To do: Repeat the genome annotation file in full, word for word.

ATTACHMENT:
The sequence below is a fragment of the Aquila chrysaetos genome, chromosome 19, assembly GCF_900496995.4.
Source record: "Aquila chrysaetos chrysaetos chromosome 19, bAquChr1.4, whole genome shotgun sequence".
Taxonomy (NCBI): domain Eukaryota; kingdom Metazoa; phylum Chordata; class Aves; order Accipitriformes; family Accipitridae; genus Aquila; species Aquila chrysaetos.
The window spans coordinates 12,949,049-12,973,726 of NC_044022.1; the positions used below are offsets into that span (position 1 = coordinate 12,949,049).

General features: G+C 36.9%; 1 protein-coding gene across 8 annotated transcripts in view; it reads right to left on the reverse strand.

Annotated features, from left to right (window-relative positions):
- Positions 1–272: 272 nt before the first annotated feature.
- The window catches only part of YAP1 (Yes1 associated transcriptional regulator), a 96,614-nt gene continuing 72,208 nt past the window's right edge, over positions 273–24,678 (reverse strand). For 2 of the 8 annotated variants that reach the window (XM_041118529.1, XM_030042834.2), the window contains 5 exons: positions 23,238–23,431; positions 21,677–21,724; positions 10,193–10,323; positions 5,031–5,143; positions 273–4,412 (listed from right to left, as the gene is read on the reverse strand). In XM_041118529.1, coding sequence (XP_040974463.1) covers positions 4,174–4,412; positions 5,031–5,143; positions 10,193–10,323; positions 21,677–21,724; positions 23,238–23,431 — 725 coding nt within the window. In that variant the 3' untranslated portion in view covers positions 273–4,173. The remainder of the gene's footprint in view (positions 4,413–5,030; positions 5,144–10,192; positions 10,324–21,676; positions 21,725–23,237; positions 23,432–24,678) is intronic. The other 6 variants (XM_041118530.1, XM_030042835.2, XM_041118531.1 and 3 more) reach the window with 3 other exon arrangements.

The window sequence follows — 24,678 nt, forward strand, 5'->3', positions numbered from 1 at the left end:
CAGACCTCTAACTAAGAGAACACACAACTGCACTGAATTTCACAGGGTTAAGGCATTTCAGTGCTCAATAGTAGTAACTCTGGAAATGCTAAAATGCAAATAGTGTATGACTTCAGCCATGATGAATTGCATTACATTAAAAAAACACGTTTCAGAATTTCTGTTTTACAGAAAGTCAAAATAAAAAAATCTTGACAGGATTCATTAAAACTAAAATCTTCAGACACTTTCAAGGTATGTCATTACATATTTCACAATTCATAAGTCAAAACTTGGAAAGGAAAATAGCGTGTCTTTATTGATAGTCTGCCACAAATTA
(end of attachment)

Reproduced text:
The sequence below is a fragment of the Aquila chrysaetos genome, chromosome 19, assembly GCF_900496995.4.
Source record: "Aquila chrysaetos chrysaetos chromosome 19, bAquChr1.4, whole genome shotgun sequence".
Taxonomy (NCBI): domain Eukaryota; kingdom Metazoa; phylum Chordata; class Aves; order Accipitriformes; family Accipitridae; genus Aquila; species Aquila chrysaetos.
The window spans coordinates 12,949,049-12,973,726 of NC_044022.1; the positions used below are offsets into that span (position 1 = coordinate 12,949,049).

General features: G+C 36.9%; 1 protein-coding gene across 8 annotated transcripts in view; it reads right to left on the reverse strand.

Annotated features, from left to right (window-relative positions):
- Positions 1–272: 272 nt before the first annotated feature.
- The window catches only part of YAP1 (Yes1 associated transcriptional regulator), a 96,614-nt gene continuing 72,208 nt past the window's right edge, over positions 273–24,678 (reverse strand). For 2 of the 8 annotated variants that reach the window (XM_041118529.1, XM_030042834.2), the window contains 5 exons: positions 23,238–23,431; positions 21,677–21,724; positions 10,193–10,323; positions 5,031–5,143; positions 273–4,412 (listed from right to left, as the gene is read on the reverse strand). In XM_041118529.1, coding sequence (XP_040974463.1) covers positions 4,174–4,412; positions 5,031–5,143; positions 10,193–10,323; positions 21,677–21,724; positions 23,238–23,431 — 725 coding nt within the window. In that variant the 3' untranslated portion in view covers positions 273–4,173. The remainder of the gene's footprint in view (positions 4,413–5,030; positions 5,144–10,192; positions 10,324–21,676; positions 21,725–23,237; positions 23,432–24,678) is intronic. The other 6 variants (XM_041118530.1, XM_030042835.2, XM_041118531.1 and 3 more) reach the window with 3 other exon arrangements.

The window sequence follows — 24,678 nt, forward strand, 5'->3', positions numbered from 1 at the left end:
CAGACCTCTAACTAAGAGAACACACAACTGCACTGAATTTCACAGGGTTAAGGCATTTCAGTGCTCAATAGTAGTAACTCTGGAAATGCTAAAATGCAAATAGTGTATGACTTCAGCCATGATGAATTGCATTACATTAAAAAAACACGTTTCAGAATTTCTGTTTTACAGAAAGTCAAAATAAAAAAATCTTGACAGGATTCATTAAAACTAAAATCTTCAGACACTTTCAAGGTATGTCATTACATATTTCACAATTCATAAGTCAAAACTTGGAAAGGAAAATAGCGTGTCTTTATTGATAGTCTGCCACAAATTA